A while back, I asked if Sylvia was ready for a comeback. My favorite response was from Liann: “I like Sylvia, but I LOVE Sylvie.”
Thanks to Elise for suggesting our Baby Name of the Day.
Sylvie: Myth, History, Music & Literature
Sylvie is simply the French form of Sylvia and Silvia.
The ends-in-ia form of the name has quite the backstory: first, in Roman myth, Rhea Silvia is the mother of Romulus and Remus, the twin brothers and co-founders of Rome. She was a princess caught in a power struggle, and claimed her boys were fathered by the god Mars. The story ends in tragedy: the brothers quarrel, and Remus dies, but also triumph: the founding of a little village you might have heard of, the eternal city – Rome.
Another Silvia was the mother of the future Saint Gregory the Great in the sixth century. Both the feminine and masculine forms and variants – Silvio, Sylvester – enjoyed a long history of use.
Credit Shakespeare’s Two Gentlemen of Verona with introducing Silvia to an English-speaking audience.
In France, Sylvie’s heyday was the 1960s. That’s the age of chanteuse Sylvie Vartan, a Bulgarian-born singer who recorded her first single in 1961. She was the twisting schoolgirl early days, graduating into a more sophisticated style as her career continued into the 1970s and 80s. I’m kind of obsessed with her retro sound.
Sylvie: A Rarity on the Rise
Back to the US. Sylvie has never ranked in the US Top 1000 on our shores, but that could change. 169 girls received the name in 2012 – a new high. After steady, but sparing, use for most of the twentieth century, she’s definitely on the upswing.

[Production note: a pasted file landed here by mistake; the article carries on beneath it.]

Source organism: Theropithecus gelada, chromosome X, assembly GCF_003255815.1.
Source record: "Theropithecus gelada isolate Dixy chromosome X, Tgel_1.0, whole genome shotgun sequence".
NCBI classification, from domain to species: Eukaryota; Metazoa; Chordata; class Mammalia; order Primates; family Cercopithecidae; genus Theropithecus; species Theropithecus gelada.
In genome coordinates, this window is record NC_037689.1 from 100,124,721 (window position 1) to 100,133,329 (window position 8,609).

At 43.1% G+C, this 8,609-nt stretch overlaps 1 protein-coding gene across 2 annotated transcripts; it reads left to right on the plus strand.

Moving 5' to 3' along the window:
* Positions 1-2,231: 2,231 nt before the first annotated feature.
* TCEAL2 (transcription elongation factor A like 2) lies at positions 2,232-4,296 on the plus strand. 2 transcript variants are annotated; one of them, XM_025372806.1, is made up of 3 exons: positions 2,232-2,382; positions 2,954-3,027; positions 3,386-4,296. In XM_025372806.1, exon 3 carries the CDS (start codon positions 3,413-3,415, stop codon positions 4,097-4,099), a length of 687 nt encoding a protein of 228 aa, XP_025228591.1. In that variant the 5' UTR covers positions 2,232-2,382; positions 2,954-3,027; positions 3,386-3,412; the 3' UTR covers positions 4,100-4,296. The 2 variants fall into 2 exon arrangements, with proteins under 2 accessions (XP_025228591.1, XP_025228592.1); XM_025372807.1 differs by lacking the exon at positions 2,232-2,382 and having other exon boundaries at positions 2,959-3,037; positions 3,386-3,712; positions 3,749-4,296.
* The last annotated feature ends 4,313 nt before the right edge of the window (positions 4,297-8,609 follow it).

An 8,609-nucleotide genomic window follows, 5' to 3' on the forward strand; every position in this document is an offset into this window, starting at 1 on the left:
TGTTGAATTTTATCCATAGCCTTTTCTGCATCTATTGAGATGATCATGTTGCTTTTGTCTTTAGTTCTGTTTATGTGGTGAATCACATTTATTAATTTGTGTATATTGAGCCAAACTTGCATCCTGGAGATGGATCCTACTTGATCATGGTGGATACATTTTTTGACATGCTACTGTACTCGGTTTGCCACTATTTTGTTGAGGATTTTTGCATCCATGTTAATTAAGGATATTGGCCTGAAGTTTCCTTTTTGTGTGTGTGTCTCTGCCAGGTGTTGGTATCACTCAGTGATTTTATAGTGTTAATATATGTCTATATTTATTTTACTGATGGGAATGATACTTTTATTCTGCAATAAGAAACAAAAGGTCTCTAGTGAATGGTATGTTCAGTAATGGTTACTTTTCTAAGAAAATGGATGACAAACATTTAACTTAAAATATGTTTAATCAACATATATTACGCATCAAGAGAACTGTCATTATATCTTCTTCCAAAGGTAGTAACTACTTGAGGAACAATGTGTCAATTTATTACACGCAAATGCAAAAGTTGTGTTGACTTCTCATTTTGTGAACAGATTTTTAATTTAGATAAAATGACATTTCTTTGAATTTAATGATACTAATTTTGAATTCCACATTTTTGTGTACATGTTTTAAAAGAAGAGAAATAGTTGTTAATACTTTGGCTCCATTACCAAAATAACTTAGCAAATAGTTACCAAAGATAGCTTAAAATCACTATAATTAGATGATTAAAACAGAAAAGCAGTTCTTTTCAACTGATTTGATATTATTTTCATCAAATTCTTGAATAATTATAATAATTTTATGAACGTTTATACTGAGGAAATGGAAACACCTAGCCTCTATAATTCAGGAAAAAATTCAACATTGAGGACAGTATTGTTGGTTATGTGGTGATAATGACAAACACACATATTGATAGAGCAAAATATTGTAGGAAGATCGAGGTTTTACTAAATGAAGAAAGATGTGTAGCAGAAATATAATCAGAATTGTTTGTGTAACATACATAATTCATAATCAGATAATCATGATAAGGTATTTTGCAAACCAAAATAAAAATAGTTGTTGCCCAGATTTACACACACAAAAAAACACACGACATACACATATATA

And why not?
- She’s part-Sophie, part-Ava, a combination of several super-popular names of the moment.
- Our affection for French names continues – think of Genevieve and Vivienne and Elodie.
- Could Sylvie get a boost from the Sadie-Hattie trend? While the -ie ending isn’t a diminutive in French – Julie and similar names are complete – the rise of several appealing retro choices with the -ie ending can’t hurt.
Lastly, there’s her on-trend meaning. Sylvie comes from sylvan, as in the forest, the woods. It’s a more subtle nod to the natural world than Rowan or Elm.
With all of these reasons to love Sylvie, no wonder there are signs that she’s catching on. And yet I think Sylvie is still the perfect choice for parents seeking something rare. Even if her usage doubled between 2012 and 2014, that would still put her just inside the Top 1000 – definitely uncommon.
She’s traditional, yet unexpected, and surprising, but not outlandish. It’s exactly the note that many parents want to hit. Add in all the factors encouraging her use, and Sylvie is definitely one to watch.